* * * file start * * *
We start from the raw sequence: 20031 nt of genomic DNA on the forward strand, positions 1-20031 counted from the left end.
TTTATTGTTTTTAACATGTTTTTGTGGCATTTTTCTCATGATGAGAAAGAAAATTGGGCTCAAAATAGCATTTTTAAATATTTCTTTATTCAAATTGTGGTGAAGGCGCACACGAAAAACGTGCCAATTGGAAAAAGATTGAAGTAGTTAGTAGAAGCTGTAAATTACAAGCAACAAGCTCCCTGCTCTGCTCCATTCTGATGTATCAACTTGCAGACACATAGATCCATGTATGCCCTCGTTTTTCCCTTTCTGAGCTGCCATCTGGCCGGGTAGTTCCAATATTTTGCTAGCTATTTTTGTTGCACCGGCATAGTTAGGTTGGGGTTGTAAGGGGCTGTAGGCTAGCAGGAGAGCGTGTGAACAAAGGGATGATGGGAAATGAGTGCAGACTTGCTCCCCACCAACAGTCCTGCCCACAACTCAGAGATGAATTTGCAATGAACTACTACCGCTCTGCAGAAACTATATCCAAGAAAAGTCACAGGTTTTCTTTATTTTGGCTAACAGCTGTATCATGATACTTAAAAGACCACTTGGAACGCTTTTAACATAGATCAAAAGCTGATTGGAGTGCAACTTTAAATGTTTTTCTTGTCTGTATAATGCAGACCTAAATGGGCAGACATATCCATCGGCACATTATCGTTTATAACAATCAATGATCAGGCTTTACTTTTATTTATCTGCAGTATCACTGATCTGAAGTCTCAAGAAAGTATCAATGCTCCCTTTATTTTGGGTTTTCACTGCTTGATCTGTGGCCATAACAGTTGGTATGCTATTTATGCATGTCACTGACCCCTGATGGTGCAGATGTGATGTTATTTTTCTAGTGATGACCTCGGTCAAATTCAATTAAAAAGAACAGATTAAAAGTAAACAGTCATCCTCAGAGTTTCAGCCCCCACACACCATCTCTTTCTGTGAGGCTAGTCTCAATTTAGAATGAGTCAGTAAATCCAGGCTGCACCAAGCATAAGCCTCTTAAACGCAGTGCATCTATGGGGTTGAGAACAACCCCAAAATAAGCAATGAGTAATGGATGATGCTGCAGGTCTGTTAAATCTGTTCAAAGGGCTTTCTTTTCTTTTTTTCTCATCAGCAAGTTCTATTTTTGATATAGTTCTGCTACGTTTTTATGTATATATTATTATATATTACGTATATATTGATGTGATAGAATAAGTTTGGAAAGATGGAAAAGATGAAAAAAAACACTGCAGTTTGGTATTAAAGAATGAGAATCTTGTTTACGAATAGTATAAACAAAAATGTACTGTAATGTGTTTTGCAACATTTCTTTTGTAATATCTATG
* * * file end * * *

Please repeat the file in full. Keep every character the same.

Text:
We start from the raw sequence: 20031 nt of genomic DNA on the forward strand, positions 1-20031 counted from the left end.
TTTATTGTTTTTAACATGTTTTTGTGGCATTTTTCTCATGATGAGAAAGAAAATTGGGCTCAAAATAGCATTTTTAAATATTTCTTTATTCAAATTGTGGTGAAGGCGCACACGAAAAACGTGCCAATTGGAAAAAGATTGAAGTAGTTAGTAGAAGCTGTAAATTACAAGCAACAAGCTCCCTGCTCTGCTCCATTCTGATGTATCAACTTGCAGACACATAGATCCATGTATGCCCTCGTTTTTCCCTTTCTGAGCTGCCATCTGGCCGGGTAGTTCCAATATTTTGCTAGCTATTTTTGTTGCACCGGCATAGTTAGGTTGGGGTTGTAAGGGGCTGTAGGCTAGCAGGAGAGCGTGTGAACAAAGGGATGATGGGAAATGAGTGCAGACTTGCTCCCCACCAACAGTCCTGCCCACAACTCAGAGATGAATTTGCAATGAACTACTACCGCTCTGCAGAAACTATATCCAAGAAAAGTCACAGGTTTTCTTTATTTTGGCTAACAGCTGTATCATGATACTTAAAAGACCACTTGGAACGCTTTTAACATAGATCAAAAGCTGATTGGAGTGCAACTTTAAATGTTTTTCTTGTCTGTATAATGCAGACCTAAATGGGCAGACATATCCATCGGCACATTATCGTTTATAACAATCAATGATCAGGCTTTACTTTTATTTATCTGCAGTATCACTGATCTGAAGTCTCAAGAAAGTATCAATGCTCCCTTTATTTTGGGTTTTCACTGCTTGATCTGTGGCCATAACAGTTGGTATGCTATTTATGCATGTCACTGACCCCTGATGGTGCAGATGTGATGTTATTTTTCTAGTGATGACCTCGGTCAAATTCAATTAAAAAGAACAGATTAAAAGTAAACAGTCATCCTCAGAGTTTCAGCCCCCACACACCATCTCTTTCTGTGAGGCTAGTCTCAATTTAGAATGAGTCAGTAAATCCAGGCTGCACCAAGCATAAGCCTCTTAAACGCAGTGCATCTATGGGGTTGAGAACAACCCCAAAATAAGCAATGAGTAATGGATGATGCTGCAGGTCTGTTAAATCTGTTCAAAGGGCTTTCTTTTCTTTTTTTCTCATCAGCAAGTTCTATTTTTGATATAGTTCTGCTACGTTTTTATGTATATATTATTATATATTACGTATATATTGATGTGATAGAATAAGTTTGGAAAGATGGAAAAGATGAAAAAAAACACTGCAGTTTGGTATTAAAGAATGAGAATCTTGTTTACGAATAGTATAAACAAAAATGTACTGTAATGTGTTTTGCAACATTTCTTTTGTAATATCTATG